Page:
All Saints, Pallant, (Chichester)

Denomination:

Anglican.

Internet:

Address:

West Pallant, Chichester, West Sussex.

Grid reference: 486100, 104650, View on: Google Maps, Open Street Map, Streetmap, National Library of Scotland Map or Oldmaps.

Incumbents:

Currently there is no incumbent information available.

Registers:

Baptisms:

There are 1000 baptisms in the OPC database.

IGI Batch: C040881 (1563 ~ 1812).

Burials:

There are no burials in the OPC database.

No burial IGI batches known.

Marriages:

There are 721 marriages in the OPC database.

IGI Batch: M040881 (1564 ~ 1812).

Monumental inscriptions:

There are no monumental inscriptions in the OPC database.

Images:

Roughwood Churches Album has images and notes about this church.

There are 2 images of this church in the OPC database.

Building information:

Built: Unknown or not given.

Closed: bef. 1970.

Style: Early English. Flint with stone dressings. 19th century timber vaulted ceiling.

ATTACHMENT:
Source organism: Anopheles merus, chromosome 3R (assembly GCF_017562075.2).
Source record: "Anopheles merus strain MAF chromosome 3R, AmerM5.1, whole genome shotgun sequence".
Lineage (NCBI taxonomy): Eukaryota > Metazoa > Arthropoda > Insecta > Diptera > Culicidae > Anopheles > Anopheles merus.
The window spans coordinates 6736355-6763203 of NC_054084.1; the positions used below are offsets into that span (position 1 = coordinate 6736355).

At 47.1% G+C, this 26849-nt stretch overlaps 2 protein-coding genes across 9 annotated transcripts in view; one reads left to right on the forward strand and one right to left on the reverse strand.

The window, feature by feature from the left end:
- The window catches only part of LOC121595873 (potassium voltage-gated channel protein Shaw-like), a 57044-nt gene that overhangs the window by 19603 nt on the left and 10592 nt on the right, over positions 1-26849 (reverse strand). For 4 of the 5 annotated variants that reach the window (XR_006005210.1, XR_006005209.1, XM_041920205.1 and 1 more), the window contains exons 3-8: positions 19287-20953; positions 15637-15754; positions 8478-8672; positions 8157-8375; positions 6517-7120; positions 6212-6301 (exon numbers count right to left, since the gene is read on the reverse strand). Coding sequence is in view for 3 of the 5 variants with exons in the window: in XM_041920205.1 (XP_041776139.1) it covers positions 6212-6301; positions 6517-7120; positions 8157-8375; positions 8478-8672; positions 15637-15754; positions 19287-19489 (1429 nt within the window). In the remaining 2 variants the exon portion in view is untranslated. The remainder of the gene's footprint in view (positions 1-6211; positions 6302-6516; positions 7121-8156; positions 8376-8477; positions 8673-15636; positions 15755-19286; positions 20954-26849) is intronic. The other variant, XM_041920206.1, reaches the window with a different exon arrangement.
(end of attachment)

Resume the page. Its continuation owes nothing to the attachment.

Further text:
Current use: Closed.

(Sold, pending conversion to a residence (2008).)

Harrison's description (1911):

Under the entry for Chichester.

ALL SAINTS' in the Pallant and ST. PETER-THE-LESS are in the E.E. style, but much restored.

Documents:

There are no documents about this church in the OPC database. If you have one, please contribute a transcription!

Publications:

There are no books about this church in the Sussex OPC Bibliography.

There are no articles about this church in the OPC Sussex Archeaological Collections Index.

Notes:

The advowson of the church of ALL SAINTS IN THE PALLANT belonged to the Archbishop of Canterbury until it was ceded to the Crown in 1542. (fn. 4) It had been restored before 1569, when the archbishop collated; (fn. 5) and although Queen Elizabeth in 1592 granted the advowson to the 'fishing grantees' William Tipper and Robert Dawe, (fn. 6) the grant apparently did not take effect. The archbishop collated to the rectory until 1878, since when the benefice has been held with that of St. Andrew in the Market.
From: 'Chichester: Advowsons', A History of the County of Sussex: Volume 3 (1935), pp. 164-66. URL: http://www.british-history.ac.uk/report.asp?compid=41677. Date accessed: 23 July 2006.